Wine has been part of the DNA of Alicante since the Phoenicians came trading their amphorae as long ago as 1,000 years BC. They were followed by the Romans who set to work planting vineyards. The 16th and 17th Centuries saw a particularly booming trade – there was even a Royal Decree forbidding the import of foreign wines in an effort to promote Alicante wines still further.
Wine has been part of the fabric of everyday life for Alicantinos ever since. So it was no surprise that the wine makers of the time successfully applied for Denmoninación de Origin status in 1932. However, Alicante wines have had to climb something of a mountain in terms of national and international recognition – the fault, I am ashamed to say, of a generation or two of wine writers, before mine, I hasten to add.
Looking usually from afar, perhaps without even deigning to travel to Alicante, wine writers of previous generations would most likely dismiss the wines of this area, refusing to believe that in such a climate anything but sickly sweet whites and high alcohol bulk reds could be made. How wrong they were, and how right was one of the leading producers in DOP Alicante, Bodegas Enrique Mendoza, to convince them of their errors.
Following Mendoza’s pioneering work with green pruning, early harvesting, vineyard selection, et al, other producers followed suit with the result that today, DOP Alicante wines are acclaimed all over the world. And rightly so. There is such a diversity of wine styles, so many different aroma and taste profiles coming from such a variety of indigenous and imported grape varieties, grown in so many multifarious locations and soils! What’s not to like?!
Unfortunately, in common with all other wine making regions of the world DOP Alicante has not escaped the Covid 19 pandemic unscathed. Sales nationally have diminished by a very worrying 60%, with exports also dropping by 40%. Such losses cannot be sustained of course and member bodegas have had to make cuts.
However, with typical resilience and a sense of camaraderie DOP Alicante members and officials of the Consejo Regulador are not taking it lying down. Whilst no events per se can be organised right now (which is a blow, as this DO has always been dynamic in organising promotional events), there are other means by which the DO can promote their members’ wines.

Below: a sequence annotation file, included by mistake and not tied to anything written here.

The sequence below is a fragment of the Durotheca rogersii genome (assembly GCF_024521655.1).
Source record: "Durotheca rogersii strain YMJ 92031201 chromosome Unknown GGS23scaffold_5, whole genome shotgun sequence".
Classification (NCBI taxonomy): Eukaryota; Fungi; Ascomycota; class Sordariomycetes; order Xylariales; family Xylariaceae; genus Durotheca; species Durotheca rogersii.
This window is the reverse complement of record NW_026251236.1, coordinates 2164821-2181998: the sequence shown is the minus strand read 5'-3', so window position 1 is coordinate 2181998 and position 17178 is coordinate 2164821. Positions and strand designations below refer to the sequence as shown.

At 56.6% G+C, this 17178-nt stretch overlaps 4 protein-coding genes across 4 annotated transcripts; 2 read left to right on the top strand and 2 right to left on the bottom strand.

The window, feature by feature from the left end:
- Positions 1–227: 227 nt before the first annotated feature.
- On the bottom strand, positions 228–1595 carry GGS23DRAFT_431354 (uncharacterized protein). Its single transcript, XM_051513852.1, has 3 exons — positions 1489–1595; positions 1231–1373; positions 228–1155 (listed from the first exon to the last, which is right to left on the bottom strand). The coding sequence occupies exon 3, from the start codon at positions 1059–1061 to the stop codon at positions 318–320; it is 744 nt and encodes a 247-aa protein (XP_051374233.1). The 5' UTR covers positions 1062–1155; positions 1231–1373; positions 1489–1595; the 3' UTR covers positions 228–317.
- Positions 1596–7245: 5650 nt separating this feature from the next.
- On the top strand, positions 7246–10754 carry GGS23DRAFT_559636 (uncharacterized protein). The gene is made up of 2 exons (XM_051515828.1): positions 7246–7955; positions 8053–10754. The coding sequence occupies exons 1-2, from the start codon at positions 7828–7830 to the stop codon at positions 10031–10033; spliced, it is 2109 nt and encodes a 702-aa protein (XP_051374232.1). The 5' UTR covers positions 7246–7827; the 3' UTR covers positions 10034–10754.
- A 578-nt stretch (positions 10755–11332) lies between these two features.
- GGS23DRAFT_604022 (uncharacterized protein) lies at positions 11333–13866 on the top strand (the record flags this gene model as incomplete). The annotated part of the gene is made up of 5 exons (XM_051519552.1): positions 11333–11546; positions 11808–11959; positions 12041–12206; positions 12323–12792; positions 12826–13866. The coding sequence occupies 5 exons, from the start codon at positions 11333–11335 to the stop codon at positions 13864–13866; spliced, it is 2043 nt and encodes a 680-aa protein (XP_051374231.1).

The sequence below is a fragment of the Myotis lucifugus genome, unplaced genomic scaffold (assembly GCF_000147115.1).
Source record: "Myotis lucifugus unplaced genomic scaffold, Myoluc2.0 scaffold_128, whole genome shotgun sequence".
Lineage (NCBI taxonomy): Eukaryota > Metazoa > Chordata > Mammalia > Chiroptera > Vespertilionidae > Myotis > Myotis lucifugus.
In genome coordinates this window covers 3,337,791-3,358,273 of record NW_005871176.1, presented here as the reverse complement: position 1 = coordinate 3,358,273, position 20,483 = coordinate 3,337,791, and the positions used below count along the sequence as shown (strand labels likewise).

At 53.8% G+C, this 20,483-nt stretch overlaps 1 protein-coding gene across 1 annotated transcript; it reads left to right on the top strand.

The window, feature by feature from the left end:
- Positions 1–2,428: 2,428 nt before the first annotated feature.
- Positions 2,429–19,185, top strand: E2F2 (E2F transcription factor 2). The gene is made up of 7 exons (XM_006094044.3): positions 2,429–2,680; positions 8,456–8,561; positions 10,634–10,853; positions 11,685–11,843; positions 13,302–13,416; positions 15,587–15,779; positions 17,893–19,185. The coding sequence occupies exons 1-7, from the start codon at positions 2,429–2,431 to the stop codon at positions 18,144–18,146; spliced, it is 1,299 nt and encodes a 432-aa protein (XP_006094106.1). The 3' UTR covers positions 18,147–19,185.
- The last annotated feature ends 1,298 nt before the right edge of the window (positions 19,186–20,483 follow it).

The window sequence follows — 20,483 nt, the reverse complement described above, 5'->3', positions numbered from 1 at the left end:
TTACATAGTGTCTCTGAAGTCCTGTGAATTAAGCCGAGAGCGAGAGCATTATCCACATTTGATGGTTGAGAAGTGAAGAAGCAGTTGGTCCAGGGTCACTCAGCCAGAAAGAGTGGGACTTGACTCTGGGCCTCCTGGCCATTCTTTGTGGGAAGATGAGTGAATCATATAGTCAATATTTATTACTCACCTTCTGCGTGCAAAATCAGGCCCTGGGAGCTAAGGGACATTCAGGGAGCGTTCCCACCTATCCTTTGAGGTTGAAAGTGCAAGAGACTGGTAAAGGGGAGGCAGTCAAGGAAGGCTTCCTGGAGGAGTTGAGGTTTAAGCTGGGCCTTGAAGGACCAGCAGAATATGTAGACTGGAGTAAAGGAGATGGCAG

When I visited the Headquarters recently there was also a national TV crew there filming the President of the DO chatting, about this year’s harvest, plans for the future etc – as indeed was I. Also they’ve already started a series of videos shared on social media using very high profile wine celebrities, including my friend and colleague Sarah Jane Evans MW. My contact, Eladio Martín, Gerente, DOP Alicante told me that Social Media was the way forward in doing the best job possible for the member bodegas – and they are certainly active on all the usual platforms.
Look, for example at Terreta del Món Wine Academy on their website (vinosalicantedop.org), where you’ll see their videos helping people new to wine regarding how to taste like the professionals as well as discourses on Alicante wines by the professionals themselves!
So, whilst there are of course difficulties considering the current restrictions and falling sales owing to the pandemic, there is a feeling of positivity and optimism – and, considering the following wines, I know exactly why! DOP Alicante wines rock!
Sein 2018, with the beautiful label, a copy of antique tiles, is made by Vinessens, using Monastrell and Syrah a blend that works so well. Picota cherry in colour with dark fruits on the nose as well as toasty oak notes from the French barrels in which the wine has aged for 12 months. Fresh acidity and active tannin with a good fruit presence mean that this wine can age some more in bottle.
There are liquorice notes on the palate, with mature dark fruit – black cherry and blackberry, as well as a touch of dark chocolate on the palate.
Arbui from Bodegas Alejandro is a monovarietal wine made with indigenous Monastrell grapes. The wine has clearly enjoyed its 15 months in French oak, gaining depth of flavour, longevity and some toasted coconut notes on first opening. It’s a fruit driven, juicy red wine with flavours of dark plum, blackberry fruit and foliage, with some earthy minerality.
There’s also a note of caramel coming from the barrica which adds to the wine’s charm. It’s a meaty and yet elegant wine – we thought it went very well with fajitas and chilli con carne which had just a touch of dark chocolate as an ingredient, allying itself with the dark chocolate finish so often found in Monastrell wines. I’d recommend decanting this 2017 wine so that it gives all that it has to give from the first glass onwards.
Our final wine (for now!) was the oldest – a fine 2013 vintage using Cabernet Sauvignon, Merlot and Monastrell. Robert Parker’s Wine Advocate gave this wine 92 points out of 100, describing it as a ‘Mediterranean Bordeaux’, which, I think, is very apt.
There are dark forest notes on the nose with some mountain herbs, a little laurel with thyme and drying, crushed rosemary. Blackcurrant fruit aided by blackberry and damson plum come to the fore with just a touch of mint. On the palate there is a meaty note, onion and mushroom gravy, mingling nicely with the dark fruits. 21 months in oak gives complexity and length, allowing for some further ageing yet. I can imagine that this is going to be wonderful with duck breast, as well as with steak and meat casseroles.
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